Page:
An old flame found in an old wooden face…


I have spent a lot of time on this blog talking about my parenting journey. But, there was life before Bo, even though some days it is really hard to believe it, there was a diverse and wonderful life that I like to think hasn’t been totally lost. My life for many years was based on performance. Working as an actor/artist for many years across Australia, I devoted much of my life to the art of entertainment. I made massive sacrifices for it. In fact, in some ways my performing career was, for a while, my baby. I fed it, I sacrificed for it, I loved it, I cherished it and I tried to nurture it as best as I knew how.

When I moved to Indonesia three years ago it was not a decision I made lightly. I had just been offered a place in a very competitive Performing Arts post graduate program. There were less than 20 places made available. One of them was mine, if I wanted it. I was torn. I chose, for many reasons, to leave Melbourne and planned (little did I know what the future had in store for me) to return twelve months later and re-audition. So I called the school and let them know to offer my place to one of the standby artists. I needed to get out of the game for twelve months. I needed to find myself again. So I left. I never returned.

Yesterday my little family and I returned to my roots in the most bizarre way possible. In a foreign country, in completely different culture, a different art form reminded me of my own. In that moment I returned to my first love, a love that was before husband and baby, a love that neither of these two people who now make up my world know anything about… and it was only for a moment but it was enough to remind me, to remind me who I was, and perhaps what part of me still is.

I have been asking my husband to take me to see the Wayang Golek (wooden puppets) for years. Literally, I’m not even kidding, it has taken years. Good old Indonesian rubber time… it has taken him this long to actually do it. Better late than never, right? This art form is traditional to the Sundanese culture, traditional to my husbands ancestors, and therefore it is a part of Bo’s heritage, she might not know it yet, but it is a part of who she is.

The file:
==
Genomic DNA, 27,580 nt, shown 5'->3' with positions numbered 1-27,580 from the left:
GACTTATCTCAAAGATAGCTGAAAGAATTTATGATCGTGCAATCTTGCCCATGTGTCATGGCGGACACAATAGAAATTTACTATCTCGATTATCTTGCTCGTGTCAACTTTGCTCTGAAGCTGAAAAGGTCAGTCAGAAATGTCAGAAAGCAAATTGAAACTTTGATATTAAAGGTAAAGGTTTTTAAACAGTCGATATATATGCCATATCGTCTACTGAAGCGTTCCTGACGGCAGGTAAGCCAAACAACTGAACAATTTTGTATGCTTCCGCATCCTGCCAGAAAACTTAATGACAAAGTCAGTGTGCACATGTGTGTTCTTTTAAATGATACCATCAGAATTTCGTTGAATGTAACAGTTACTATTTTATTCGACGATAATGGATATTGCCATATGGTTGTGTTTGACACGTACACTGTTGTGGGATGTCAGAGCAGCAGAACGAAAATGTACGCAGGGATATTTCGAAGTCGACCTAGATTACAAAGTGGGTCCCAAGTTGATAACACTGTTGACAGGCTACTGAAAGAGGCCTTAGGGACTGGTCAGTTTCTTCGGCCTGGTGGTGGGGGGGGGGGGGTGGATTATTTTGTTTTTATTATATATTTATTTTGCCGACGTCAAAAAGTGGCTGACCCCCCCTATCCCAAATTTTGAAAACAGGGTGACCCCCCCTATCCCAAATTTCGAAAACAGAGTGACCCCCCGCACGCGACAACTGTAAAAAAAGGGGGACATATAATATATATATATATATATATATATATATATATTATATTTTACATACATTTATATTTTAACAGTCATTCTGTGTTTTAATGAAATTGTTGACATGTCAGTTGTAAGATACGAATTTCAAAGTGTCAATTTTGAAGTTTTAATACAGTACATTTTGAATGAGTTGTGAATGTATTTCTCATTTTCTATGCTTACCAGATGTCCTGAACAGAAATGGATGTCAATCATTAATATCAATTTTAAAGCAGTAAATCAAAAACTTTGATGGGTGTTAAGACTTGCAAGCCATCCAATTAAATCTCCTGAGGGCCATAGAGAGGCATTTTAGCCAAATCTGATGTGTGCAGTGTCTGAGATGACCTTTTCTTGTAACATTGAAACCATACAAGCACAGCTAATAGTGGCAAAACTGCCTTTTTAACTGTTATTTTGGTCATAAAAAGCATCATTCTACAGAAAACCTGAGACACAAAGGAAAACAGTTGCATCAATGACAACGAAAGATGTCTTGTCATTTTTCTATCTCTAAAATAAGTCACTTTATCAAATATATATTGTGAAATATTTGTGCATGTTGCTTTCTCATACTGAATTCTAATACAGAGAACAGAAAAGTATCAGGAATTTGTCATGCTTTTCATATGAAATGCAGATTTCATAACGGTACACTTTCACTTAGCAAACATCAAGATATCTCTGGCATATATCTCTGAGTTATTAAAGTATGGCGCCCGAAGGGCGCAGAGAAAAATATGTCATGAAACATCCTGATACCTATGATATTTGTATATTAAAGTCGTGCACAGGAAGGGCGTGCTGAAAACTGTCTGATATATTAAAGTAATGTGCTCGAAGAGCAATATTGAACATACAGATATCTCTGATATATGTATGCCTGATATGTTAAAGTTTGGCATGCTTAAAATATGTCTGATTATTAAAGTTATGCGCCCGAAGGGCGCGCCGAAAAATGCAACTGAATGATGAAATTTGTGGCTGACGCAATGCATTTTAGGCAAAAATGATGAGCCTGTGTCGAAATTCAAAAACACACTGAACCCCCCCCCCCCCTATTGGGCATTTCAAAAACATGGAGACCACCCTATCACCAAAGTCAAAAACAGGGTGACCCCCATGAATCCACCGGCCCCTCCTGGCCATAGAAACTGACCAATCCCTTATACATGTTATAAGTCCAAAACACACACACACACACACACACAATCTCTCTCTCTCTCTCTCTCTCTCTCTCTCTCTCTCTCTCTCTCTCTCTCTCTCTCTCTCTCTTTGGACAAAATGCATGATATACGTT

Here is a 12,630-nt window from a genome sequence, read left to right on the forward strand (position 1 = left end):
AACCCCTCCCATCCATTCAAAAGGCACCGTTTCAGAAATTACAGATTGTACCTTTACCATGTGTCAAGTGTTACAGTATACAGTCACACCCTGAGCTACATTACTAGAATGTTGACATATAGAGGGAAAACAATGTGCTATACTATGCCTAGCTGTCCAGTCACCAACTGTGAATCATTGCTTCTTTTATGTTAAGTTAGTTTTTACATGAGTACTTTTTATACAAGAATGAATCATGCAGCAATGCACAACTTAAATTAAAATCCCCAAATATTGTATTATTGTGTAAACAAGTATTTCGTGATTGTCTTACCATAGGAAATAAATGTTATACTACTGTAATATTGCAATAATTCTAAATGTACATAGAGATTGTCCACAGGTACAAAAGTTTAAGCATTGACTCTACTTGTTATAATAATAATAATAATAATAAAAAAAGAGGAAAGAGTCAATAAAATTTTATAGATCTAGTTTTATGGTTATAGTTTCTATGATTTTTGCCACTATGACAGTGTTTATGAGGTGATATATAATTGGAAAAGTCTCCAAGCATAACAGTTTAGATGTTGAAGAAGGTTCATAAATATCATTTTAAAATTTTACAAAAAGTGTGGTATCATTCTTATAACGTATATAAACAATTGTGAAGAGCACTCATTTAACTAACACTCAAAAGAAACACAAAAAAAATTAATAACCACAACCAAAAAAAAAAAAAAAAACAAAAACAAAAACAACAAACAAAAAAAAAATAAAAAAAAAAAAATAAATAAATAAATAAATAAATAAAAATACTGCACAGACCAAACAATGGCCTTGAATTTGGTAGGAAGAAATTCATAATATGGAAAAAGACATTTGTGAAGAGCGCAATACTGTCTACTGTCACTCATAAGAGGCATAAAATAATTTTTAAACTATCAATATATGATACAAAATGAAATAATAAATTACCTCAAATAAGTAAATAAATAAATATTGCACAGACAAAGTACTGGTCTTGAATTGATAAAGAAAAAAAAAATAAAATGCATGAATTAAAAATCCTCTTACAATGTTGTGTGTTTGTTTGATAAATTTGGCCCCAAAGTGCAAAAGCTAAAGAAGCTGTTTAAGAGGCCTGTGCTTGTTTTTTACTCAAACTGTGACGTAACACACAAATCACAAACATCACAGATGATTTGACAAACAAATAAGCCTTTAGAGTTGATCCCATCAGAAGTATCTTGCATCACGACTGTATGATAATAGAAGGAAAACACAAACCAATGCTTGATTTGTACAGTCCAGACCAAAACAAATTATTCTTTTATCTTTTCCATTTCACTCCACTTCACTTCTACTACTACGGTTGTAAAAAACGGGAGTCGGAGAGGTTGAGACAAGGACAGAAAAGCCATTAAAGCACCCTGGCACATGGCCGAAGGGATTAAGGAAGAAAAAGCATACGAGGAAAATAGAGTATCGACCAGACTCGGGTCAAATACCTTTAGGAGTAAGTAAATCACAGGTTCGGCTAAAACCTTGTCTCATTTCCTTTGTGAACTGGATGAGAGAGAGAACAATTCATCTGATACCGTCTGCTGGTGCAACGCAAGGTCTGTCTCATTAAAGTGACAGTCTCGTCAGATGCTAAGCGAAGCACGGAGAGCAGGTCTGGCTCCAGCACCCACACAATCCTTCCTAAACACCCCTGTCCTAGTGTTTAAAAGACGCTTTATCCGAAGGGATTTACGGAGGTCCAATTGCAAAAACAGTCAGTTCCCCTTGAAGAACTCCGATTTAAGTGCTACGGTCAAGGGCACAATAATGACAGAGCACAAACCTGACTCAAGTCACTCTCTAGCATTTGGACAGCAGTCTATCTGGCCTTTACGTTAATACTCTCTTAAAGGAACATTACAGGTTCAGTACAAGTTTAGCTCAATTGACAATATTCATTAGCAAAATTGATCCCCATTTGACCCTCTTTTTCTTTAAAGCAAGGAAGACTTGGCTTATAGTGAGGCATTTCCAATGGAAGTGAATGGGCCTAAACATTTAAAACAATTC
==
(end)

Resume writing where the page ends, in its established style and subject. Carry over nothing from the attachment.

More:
It was a beautiful moment to see the humble beginnings of these beautifully hand carved puppets, to see the old cast of the show hanging on the walls. The old, broken, faded, worn puppets that must have delighted many an audience for years gone by. One of the artists sat in the little shelter out the front of the hut and carved a new puppet, with nothing more than a small curved knife and his well worn, experienced hands.

For Bo this was an introduction to the arts. She comes from a very creative family, there is no doubt that her childhood will be filled with paint and colours and creations… just like mine was, and it was nice to be able to introduce the arts to her in such a unique way.


PIN ITSome of the puppets were creepy, others gorgeous, some plain weird. All of them were wonderful. It’s nice to be reminded of who you have been, reminded that those memories that hide in that little part of your brain that gets packed away are yours. To feel an old flame rekindled, even by the smallest of sparks.


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  • August 19, 2012 - 7:31 pm

    Cassie Nguyen - Yes! Awesome! How many drama programs I wrote wishing I could find the resources to teach Wayang Golek in a means deserving. I’ll swap you a Hamburg night for a little bit of that!ReplyCancel

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